Much of the content went over my head and I still feel in need of an introduction to the theory in order to understand it.

1 of 1 people found this review helpful

  • Overall
    1 out of 5 stars
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    1 out of 5 stars
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    1 out of 5 stars

Terrible narration

Terribly narrated to the point where I couldn’t finish the book due to the reader’s strange inflection at the end of sentences. The book is not written well for audio and would be far better read hardcopy

  • Overall
    3 out of 5 stars
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    3 out of 5 stars
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    2 out of 5 stars
  • Em
  • 28-11-16

don't hold your breath

really interesting but a bit of a chore waiting to get through to the lovely nuggets.

  • Overall
    4 out of 5 stars
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    4 out of 5 stars
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    3 out of 5 stars

Interesting book with a fascinating subject.

Good book with steady narration. The content can make it hard to follow sometimes without strong concentration. So perhaps not the best choice for driving or the gym, unless you don't mind jump backs. good introduction to the subject though.

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    1 out of 5 stars
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    2 out of 5 stars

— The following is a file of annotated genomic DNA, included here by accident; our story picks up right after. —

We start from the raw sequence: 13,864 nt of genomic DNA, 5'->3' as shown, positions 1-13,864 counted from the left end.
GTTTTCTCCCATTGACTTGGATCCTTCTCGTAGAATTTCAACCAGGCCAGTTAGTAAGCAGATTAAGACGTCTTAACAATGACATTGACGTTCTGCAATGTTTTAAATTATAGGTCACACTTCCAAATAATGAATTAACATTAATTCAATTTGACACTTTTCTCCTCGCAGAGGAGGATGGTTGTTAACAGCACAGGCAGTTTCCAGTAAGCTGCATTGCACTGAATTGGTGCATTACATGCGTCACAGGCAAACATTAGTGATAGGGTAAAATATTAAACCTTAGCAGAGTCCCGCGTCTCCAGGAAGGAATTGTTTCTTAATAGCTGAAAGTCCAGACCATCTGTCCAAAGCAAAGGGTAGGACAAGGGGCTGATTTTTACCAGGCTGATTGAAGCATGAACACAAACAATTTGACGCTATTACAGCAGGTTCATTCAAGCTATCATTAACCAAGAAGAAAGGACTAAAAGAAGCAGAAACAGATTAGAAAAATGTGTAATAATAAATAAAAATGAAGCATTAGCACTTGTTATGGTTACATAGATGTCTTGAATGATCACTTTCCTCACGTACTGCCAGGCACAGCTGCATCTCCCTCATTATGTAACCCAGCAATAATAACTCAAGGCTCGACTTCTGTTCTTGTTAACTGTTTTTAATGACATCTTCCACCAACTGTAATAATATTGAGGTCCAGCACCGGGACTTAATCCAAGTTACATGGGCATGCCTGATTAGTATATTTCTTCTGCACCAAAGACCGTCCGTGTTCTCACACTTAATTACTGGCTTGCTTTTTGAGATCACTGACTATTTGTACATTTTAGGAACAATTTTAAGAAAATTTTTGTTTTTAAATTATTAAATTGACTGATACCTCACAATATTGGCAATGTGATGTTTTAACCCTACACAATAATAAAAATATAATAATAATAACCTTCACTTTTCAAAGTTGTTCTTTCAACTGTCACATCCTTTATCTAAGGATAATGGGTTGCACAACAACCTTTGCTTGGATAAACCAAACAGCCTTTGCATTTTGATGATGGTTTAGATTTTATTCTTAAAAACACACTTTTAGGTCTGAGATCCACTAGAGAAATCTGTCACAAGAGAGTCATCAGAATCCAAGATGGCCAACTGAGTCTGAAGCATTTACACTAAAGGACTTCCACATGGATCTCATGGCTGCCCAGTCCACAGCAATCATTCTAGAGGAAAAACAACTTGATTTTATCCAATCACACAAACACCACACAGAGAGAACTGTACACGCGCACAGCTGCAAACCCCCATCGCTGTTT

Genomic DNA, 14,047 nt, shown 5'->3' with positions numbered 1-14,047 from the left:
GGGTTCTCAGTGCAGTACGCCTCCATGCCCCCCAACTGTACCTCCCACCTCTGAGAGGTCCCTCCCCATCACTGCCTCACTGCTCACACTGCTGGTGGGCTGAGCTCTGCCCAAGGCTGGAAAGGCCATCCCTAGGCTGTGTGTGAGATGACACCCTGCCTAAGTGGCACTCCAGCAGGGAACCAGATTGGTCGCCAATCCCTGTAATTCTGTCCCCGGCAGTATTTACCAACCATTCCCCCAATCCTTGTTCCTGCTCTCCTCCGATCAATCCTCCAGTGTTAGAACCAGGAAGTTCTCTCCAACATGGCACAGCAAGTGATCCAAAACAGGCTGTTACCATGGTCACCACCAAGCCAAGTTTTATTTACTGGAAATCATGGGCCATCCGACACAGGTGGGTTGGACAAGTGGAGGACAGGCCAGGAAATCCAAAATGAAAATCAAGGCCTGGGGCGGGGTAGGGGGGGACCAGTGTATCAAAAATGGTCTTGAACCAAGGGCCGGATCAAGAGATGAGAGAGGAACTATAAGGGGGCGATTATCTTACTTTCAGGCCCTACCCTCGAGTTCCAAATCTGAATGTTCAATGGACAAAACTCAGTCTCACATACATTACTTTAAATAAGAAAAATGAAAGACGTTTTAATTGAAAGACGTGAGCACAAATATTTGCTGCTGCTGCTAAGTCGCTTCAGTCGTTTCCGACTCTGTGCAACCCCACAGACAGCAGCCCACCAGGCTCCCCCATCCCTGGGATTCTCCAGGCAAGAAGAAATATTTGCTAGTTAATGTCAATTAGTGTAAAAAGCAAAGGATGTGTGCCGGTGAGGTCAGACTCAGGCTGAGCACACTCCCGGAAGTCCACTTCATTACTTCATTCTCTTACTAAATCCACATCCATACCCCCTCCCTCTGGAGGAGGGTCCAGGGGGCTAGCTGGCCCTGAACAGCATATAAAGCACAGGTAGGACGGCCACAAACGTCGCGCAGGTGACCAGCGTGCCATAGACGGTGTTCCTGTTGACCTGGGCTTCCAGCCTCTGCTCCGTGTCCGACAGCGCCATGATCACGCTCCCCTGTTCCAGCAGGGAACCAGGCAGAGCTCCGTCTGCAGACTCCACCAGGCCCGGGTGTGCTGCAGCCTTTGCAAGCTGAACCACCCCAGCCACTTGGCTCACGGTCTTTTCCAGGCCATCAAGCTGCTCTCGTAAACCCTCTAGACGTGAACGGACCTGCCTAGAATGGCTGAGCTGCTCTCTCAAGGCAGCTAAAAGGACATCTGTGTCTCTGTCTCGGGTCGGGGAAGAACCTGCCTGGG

• Jarrod T. Al-Alou
  • 09-01-15

Not good for audio book format

One of the primary locations I listen to audio books is during transit. If you do the same then this book is not for you, as you sometimes need to be able to reference the diagrams as they are not clearly discussed in the audio book.

9 of 9 people found this review helpful

  • Overall
    3 out of 5 stars
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    3 out of 5 stars
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    3 out of 5 stars
  • Thomas
  • 18-01-14

No PDF File of Figures Provided

The author's presentation of game theory is understandable and would be easy to digest except for the lack of a PDF with the figures that are constantly referred to. This is an oversight on par with the lack of valet parking at the emergency room entrance.

9 of 9 people found this review helpful

  • Overall
    1 out of 5 stars
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    2 out of 5 stars
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    1 out of 5 stars
  • Zahid Ahmad
  • 23-01-17

Useless for meaningful learning of Game Theory

What would have made Game Theory better?

This book is a poor introduction to the Game Theory. One could learn better by Wikipedia. The book is basically the narration of the various headlines covered by this theory and throws in an example that is insufficient. Every point should have been made clear by various easy examples. One drawback is that the accompanying drawings and charts cannot be consulted while driving and make an essential part of the book. Recommend one buys a physical book and read it if serious about this topic. If you want a cursory feel good type of information this audio may be OK.